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Censorship of Sexual Education on Social Media

The online world is a brilliant tool with its extensive wealth of knowledge that can be accessed with just a few taps of a screen. While books, articles, and journals are available to read, there is also an influx of live educational content to be discovered on apps, particularly Instagram, YouTube and TikTok. On these platforms, a vibrant community of independent sex educators spread awareness about the topic of sex with the intention to provide answers for young people and fill in the gaps left by their formal school education.

Sex is such an extensive subject that it’s difficult to cover all the bases, but the fast-paced environment of social media functions as a useful way for educators to jump from one topic to another with each post, so the potential for learning about new ideas is great. While reading a single post isn't as thorough as reading a book, this style of education is more accessible to a wider audience who can discover a topic they may not have heard of. However, every so often, I stumble upon a caption to one of these posts and think, ‘What am I reading?’ Surprisingly, this isn’t in response to the concept, but to the words themselves. The steady flow of reading is stunted by unfamiliar terms like ‘seggs’, ‘cl1t’, ‘p3n!s’, and my brain has to work harder to decode the unusual language which, translated, describe sexual acts and reproductive anatomy.

Censorship on social media also restricts visual depictions of sexual anatomy and, after the deletion of their post, educator @cliterallythebest decided to cover an illustrated diagram of a vulva with the caption ‘Instagram hates me’ to censor it. Evidently, many sex educators are frustrated by these restrictions posed upon them. After all, their purpose is to teach others the knowledge of how to have healthier sexual experiences, but this censorship can create confusion and obscure useful information that could make a difference.

The thought of an adult writing ‘b00b’ seems hilarious and rouses a memory of young children squealing in delight as they type rude words into a calculator, but this censorship is sometimes the only option for sincere educators, because if the words aren't changed like this then the post can be removed for violating community guidelines. But who are these guidelines protecting?

The minimum age required to join these social media platforms is thirteen, so it’s understandable that the guidelines may intend to protect the children on the platforms from inappropriate content. However, in UK schools, sex and relationship education is compulsory from the age of eleven and in primary schools all children are taught correct human anatomy and encouraged to use correct biological terminology like ‘vagina’ and ‘penis’. By banishing taboos around genitalia, children know the correct vocabulary to express themselves clearly, which is an essential practice. For example, a child may have a urinary infection, or, in more serious instances, a safeguarding issue may be highlighted if a child has genital pain. When contrasting primary school’s informative attitude to the restrictive guidelines on social media, it is interesting to question why sex educators’ accounts are in some cases removed for the same words that children are encouraged to use. This makes me question, are the guidelines in place to protect children, or to restrict adults who talk openly about sex?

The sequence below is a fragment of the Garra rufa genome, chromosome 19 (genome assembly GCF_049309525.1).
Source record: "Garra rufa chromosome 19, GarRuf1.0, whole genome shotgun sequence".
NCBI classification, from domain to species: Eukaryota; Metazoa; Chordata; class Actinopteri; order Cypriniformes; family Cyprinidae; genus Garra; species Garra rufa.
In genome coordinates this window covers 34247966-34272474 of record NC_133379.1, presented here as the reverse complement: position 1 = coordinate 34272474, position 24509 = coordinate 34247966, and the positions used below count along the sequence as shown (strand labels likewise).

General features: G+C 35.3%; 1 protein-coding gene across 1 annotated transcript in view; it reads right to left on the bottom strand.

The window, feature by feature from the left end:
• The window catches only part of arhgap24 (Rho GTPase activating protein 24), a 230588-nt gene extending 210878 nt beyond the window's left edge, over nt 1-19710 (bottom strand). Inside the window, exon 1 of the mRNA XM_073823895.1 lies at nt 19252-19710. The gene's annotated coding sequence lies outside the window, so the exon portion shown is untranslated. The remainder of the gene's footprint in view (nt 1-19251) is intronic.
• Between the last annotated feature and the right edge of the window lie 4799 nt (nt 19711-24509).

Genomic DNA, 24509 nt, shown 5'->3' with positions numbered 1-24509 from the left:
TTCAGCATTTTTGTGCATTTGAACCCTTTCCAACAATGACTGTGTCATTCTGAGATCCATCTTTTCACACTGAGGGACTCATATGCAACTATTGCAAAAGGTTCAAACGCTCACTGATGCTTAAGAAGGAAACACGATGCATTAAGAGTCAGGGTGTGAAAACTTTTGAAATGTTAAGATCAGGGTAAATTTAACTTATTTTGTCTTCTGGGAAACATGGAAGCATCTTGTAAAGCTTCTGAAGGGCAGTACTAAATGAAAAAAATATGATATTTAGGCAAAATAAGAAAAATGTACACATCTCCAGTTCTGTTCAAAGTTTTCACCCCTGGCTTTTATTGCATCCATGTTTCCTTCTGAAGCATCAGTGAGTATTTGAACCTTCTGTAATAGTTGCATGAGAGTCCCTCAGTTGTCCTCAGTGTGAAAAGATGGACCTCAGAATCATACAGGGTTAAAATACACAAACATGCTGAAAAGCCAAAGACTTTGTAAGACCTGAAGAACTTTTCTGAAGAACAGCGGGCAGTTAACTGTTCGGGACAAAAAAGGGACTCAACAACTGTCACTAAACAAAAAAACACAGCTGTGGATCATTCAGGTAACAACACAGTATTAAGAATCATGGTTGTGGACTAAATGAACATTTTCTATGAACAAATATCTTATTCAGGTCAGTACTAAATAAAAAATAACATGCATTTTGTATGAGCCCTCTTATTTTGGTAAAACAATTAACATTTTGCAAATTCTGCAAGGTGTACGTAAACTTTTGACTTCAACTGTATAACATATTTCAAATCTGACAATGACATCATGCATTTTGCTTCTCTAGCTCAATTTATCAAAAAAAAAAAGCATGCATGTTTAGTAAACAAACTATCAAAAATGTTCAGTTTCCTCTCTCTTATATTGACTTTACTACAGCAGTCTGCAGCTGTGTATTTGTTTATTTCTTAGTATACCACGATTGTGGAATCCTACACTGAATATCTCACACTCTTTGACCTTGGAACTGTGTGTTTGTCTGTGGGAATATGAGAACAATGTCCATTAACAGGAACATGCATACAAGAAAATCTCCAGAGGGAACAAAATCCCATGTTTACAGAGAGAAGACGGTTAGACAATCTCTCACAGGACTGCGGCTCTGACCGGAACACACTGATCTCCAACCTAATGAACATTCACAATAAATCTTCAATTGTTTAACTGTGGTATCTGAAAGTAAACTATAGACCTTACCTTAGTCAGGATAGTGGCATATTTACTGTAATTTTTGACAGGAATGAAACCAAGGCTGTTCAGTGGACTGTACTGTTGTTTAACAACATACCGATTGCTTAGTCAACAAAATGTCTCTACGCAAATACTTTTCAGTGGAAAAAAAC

Obviously, primary school level sex education is limited compared to the resources online. It would be harmful to allow children to view content about sex on social media, as conversations about how to use a vibrator or about sexual assault are inappropriate. But a fundamental problem is the disproportionate age ratio online. According to data on the website ‘Hootsuite’, in 2020 the percentage of Instagram users aged 13-17 was 7.1 percent compared to the 92.9 percent of users aged 18 and above. Perhaps a more suitable solution for protecting children online should be to create a separate, age-appropriate platform where censorship would function as a positive implementation. However, these statistics could be unreliable if children lie when entering their age, so the responsibility of protection also extends to parents.

Unless intentionally aimed at younger audiences, sex educators on Instagram create their work for 18+ audiences and should have the freedom to communicate without censoring their speech. Fortunately, many sex ed posts are available to view on social media that use the correct vocabulary, but with the threat of deletion looming over creator’s heads, will we reach a point where censored words become the standard on these accounts and create a new language born from obscurity and loopholes? Social media platforms need restrictions to protect from harmful content, but in the sex education sector specifically, context needs to be considered so that valuable education isn’t lost.

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